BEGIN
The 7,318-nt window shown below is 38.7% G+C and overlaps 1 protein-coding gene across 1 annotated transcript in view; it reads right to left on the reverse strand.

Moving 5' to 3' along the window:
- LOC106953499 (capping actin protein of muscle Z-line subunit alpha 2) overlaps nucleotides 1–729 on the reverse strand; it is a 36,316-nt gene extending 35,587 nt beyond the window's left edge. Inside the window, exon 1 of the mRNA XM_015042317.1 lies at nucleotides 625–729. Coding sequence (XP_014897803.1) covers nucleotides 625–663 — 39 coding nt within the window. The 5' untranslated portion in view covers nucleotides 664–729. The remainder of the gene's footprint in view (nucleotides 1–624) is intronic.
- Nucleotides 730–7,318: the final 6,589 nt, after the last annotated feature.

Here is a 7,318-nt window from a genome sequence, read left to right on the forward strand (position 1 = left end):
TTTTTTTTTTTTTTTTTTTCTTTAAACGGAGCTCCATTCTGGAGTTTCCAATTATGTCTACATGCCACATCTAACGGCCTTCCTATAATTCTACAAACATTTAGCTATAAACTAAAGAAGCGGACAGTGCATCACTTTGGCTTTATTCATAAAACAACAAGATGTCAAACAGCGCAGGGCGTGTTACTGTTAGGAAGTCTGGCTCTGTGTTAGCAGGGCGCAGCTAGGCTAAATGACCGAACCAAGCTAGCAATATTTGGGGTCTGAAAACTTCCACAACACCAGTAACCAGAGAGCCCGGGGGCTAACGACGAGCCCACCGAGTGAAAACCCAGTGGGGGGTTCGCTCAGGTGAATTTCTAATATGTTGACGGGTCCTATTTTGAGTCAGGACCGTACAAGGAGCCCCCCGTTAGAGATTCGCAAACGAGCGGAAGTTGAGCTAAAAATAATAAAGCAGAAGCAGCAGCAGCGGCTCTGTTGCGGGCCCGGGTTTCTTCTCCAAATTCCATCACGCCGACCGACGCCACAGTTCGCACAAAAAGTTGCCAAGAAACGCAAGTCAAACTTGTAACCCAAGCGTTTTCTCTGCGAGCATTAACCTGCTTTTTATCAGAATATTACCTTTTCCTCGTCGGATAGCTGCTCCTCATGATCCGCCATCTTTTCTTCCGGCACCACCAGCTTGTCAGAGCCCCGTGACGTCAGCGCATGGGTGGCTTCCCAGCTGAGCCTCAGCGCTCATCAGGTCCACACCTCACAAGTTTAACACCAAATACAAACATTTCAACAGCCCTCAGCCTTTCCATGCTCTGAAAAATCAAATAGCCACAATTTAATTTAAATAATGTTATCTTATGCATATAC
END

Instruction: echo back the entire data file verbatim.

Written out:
The 7,318-nt window shown below is 38.7% G+C and overlaps 1 protein-coding gene across 1 annotated transcript in view; it reads right to left on the reverse strand.

Moving 5' to 3' along the window:
- LOC106953499 (capping actin protein of muscle Z-line subunit alpha 2) overlaps nucleotides 1–729 on the reverse strand; it is a 36,316-nt gene extending 35,587 nt beyond the window's left edge. Inside the window, exon 1 of the mRNA XM_015042317.1 lies at nucleotides 625–729. Coding sequence (XP_014897803.1) covers nucleotides 625–663 — 39 coding nt within the window. The 5' untranslated portion in view covers nucleotides 664–729. The remainder of the gene's footprint in view (nucleotides 1–624) is intronic.
- Nucleotides 730–7,318: the final 6,589 nt, after the last annotated feature.

Here is a 7,318-nt window from a genome sequence, read left to right on the forward strand (position 1 = left end):
TTTTTTTTTTTTTTTTTTTCTTTAAACGGAGCTCCATTCTGGAGTTTCCAATTATGTCTACATGCCACATCTAACGGCCTTCCTATAATTCTACAAACATTTAGCTATAAACTAAAGAAGCGGACAGTGCATCACTTTGGCTTTATTCATAAAACAACAAGATGTCAAACAGCGCAGGGCGTGTTACTGTTAGGAAGTCTGGCTCTGTGTTAGCAGGGCGCAGCTAGGCTAAATGACCGAACCAAGCTAGCAATATTTGGGGTCTGAAAACTTCCACAACACCAGTAACCAGAGAGCCCGGGGGCTAACGACGAGCCCACCGAGTGAAAACCCAGTGGGGGGTTCGCTCAGGTGAATTTCTAATATGTTGACGGGTCCTATTTTGAGTCAGGACCGTACAAGGAGCCCCCCGTTAGAGATTCGCAAACGAGCGGAAGTTGAGCTAAAAATAATAAAGCAGAAGCAGCAGCAGCGGCTCTGTTGCGGGCCCGGGTTTCTTCTCCAAATTCCATCACGCCGACCGACGCCACAGTTCGCACAAAAAGTTGCCAAGAAACGCAAGTCAAACTTGTAACCCAAGCGTTTTCTCTGCGAGCATTAACCTGCTTTTTATCAGAATATTACCTTTTCCTCGTCGGATAGCTGCTCCTCATGATCCGCCATCTTTTCTTCCGGCACCACCAGCTTGTCAGAGCCCCGTGACGTCAGCGCATGGGTGGCTTCCCAGCTGAGCCTCAGCGCTCATCAGGTCCACACCTCACAAGTTTAACACCAAATACAAACATTTCAACAGCCCTCAGCCTTTCCATGCTCTGAAAAATCAAATAGCCACAATTTAATTTAAATAATGTTATCTTATGCATATAC